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What's New:

  • Thursday: Our Conquer Workshop goes live THIS Thursday (9./29). Our topic will be “How long should you keep hoping for your destructive spouse to change and how will you know his change is real?” This is a free workshop, so save your seat at leslievernick.com/joinworkshop

For Better or Worse?
If He's Sick? Must I stay with him?

Leslie Vernick

Many women I work with are married to men who have serious mental health problems. I’m often asked if this is a reason to stay married. After all, it’s not anyone’s fault if he is autistic or has bipolar disorder, or if he was abused as a child, suffers from PTSD or any number of other serious issues.

We can go down a dangerous path when we excuse abusive behavior by blaming the illness. While more grace and forbearance is required in a relationship with these kinds of issues, a wife is not required to allow herself to be verbally, spiritually, mentally, sexually, financially or physically abused simply because her husband has mental or emotional challenges.

For example, let’s say your husband is diagnosed with an Autism spectrum disorder. He now has the opportunity to see “what’s wrong” more clearly. He has the opportunity to learn that he doesn’t always perceive things correctly, or empathize normally or handle his temper in ways that don’t cause harm to you as his wife and to your relationship.

Now what? The correct diagnosis is only the first step of change. The second step is accepting that diagnosis and then doing the work to get as healthy as possible.

If your spouse is diagnosed with PTSD, or Depression, or BiPolar, or even diabetes, is he willing to get help? Take appropriate medication? Open to feedback when you say “ouch” or “stop” or “you’re hurting me or our kids?” Or does he deny the diagnosis? Refuse to get help? Minimize the impact it has on your family? Continue to function without helpful feedback because he doesn’t think he needs it?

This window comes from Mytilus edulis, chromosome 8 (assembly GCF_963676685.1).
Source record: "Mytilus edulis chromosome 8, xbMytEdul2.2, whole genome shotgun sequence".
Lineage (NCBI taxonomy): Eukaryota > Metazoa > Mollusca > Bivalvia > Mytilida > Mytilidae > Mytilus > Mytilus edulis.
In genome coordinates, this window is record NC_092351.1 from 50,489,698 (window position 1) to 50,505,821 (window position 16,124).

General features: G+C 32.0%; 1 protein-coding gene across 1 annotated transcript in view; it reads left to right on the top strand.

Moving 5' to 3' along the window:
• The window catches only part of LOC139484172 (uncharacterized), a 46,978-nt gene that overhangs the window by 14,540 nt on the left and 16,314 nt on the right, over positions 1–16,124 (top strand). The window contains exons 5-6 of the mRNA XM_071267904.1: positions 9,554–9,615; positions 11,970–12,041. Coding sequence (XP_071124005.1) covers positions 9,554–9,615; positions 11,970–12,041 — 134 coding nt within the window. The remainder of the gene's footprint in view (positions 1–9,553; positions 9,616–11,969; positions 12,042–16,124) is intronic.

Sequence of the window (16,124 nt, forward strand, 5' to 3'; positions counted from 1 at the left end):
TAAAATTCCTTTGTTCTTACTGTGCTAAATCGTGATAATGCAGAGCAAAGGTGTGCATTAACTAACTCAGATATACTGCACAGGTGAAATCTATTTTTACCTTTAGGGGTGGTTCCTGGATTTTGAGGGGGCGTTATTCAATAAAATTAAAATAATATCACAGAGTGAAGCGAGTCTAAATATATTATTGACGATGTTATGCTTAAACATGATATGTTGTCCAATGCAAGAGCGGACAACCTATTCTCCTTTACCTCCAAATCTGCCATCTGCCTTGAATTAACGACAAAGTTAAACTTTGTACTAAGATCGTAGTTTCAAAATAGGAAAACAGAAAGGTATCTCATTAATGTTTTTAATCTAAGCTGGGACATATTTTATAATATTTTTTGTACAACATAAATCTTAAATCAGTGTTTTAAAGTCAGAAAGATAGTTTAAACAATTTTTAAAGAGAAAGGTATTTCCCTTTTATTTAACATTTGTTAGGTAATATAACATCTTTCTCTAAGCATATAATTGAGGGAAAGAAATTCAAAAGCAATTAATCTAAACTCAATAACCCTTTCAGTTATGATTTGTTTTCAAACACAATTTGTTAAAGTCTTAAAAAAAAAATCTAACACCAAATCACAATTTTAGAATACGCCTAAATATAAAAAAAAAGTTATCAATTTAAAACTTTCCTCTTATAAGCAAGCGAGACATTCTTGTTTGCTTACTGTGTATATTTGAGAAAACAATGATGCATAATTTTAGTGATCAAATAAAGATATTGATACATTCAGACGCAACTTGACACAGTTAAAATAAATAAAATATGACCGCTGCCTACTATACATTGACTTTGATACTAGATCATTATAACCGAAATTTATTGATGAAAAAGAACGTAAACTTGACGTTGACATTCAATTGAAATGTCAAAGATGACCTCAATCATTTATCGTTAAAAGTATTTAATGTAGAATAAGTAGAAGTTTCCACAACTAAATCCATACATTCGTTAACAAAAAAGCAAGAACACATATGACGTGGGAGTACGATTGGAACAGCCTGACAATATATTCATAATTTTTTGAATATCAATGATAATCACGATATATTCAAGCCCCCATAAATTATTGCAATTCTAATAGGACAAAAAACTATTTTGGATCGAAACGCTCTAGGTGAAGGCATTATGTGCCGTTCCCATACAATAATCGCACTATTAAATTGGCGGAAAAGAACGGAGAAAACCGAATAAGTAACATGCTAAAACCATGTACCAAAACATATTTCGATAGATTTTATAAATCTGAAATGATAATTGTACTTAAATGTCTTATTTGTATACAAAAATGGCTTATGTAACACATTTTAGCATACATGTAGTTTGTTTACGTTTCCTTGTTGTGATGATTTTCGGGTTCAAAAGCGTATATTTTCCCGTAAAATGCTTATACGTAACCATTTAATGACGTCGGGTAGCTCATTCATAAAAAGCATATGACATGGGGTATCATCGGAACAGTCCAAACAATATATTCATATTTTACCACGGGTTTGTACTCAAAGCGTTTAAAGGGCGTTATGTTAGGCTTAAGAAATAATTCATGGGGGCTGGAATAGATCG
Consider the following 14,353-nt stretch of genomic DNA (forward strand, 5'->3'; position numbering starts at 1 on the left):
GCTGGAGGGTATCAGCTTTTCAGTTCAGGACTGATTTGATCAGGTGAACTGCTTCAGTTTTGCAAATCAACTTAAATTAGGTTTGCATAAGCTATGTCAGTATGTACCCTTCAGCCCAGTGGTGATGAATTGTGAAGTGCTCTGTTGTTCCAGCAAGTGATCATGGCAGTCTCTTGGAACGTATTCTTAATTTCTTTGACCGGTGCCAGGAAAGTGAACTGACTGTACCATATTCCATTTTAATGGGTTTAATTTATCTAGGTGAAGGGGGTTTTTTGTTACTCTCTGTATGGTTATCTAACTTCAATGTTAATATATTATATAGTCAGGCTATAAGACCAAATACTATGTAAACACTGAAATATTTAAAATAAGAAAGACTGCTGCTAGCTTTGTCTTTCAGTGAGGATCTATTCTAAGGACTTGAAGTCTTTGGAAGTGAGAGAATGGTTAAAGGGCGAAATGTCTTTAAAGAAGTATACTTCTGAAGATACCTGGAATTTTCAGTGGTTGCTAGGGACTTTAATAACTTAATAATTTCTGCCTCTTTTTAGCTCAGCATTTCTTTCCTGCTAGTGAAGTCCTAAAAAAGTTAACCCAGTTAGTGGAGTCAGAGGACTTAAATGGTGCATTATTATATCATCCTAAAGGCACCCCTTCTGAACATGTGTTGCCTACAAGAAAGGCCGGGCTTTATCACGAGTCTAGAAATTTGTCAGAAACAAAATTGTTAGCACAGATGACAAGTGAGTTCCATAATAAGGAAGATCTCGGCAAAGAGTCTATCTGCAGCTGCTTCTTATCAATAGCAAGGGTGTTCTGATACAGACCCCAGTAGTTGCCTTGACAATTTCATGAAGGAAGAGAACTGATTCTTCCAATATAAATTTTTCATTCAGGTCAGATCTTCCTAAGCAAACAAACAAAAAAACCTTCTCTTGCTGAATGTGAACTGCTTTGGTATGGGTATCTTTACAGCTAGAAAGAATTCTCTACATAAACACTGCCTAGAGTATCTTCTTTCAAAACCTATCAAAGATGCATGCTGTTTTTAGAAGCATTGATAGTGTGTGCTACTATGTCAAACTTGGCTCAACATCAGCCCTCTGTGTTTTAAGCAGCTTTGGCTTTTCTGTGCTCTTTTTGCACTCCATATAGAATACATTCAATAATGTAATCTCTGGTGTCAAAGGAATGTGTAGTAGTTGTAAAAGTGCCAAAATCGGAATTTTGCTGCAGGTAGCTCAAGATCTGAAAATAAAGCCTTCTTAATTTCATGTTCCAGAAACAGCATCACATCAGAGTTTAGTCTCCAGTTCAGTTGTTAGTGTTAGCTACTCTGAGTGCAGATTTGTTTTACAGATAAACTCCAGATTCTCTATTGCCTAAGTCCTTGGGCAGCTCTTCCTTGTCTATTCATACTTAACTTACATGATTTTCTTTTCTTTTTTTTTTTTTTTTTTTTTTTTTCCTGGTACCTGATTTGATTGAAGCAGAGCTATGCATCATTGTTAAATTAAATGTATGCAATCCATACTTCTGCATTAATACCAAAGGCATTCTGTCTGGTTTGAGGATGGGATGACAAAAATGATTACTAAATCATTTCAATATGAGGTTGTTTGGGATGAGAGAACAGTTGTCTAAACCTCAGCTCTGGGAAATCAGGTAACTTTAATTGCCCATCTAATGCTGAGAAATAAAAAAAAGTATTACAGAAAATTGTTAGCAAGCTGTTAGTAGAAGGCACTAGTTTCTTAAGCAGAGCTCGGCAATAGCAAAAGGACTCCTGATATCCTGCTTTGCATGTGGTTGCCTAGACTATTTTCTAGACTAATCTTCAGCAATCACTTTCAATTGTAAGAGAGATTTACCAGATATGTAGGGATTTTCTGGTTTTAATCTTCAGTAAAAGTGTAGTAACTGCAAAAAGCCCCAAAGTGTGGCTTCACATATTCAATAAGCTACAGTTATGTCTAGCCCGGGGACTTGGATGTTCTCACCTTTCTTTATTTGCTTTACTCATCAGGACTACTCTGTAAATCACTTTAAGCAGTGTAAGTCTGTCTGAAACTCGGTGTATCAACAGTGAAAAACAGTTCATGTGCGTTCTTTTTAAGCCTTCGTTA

Jesus asked the man paralyzed for 38 years “Do you want to get well?” (John 5:5). This man had a history of making excuses for a long time. Jesus knew that healing this man’s legs would not fix his entire life. But it would require this man to make significant changes in his own life. Now, he would be expected to work instead of begging. He would no longer be able to make excuses for not taking responsibility for himself nor would he be entitled to depend on other people’s good will and kindness for his well-being. He would need to learn to function as an adult instead of a cripple. Jesus’ underlying message to him was not just do you want your legs healed, but also do you want to get well? In other words, do you want to mature and #do your own work?”

If someone you live with refuses to take responsibility for his health, for his destructive behaviors that may be linked to low blood sugar, a past history of trauma, a mental illness or even a brain tumor, understand that his refusal to get help is not his illness. It’s more true that it’s his pride or stubbornness or fear of what he will have to change. His response is more a reflection of his character than his illness.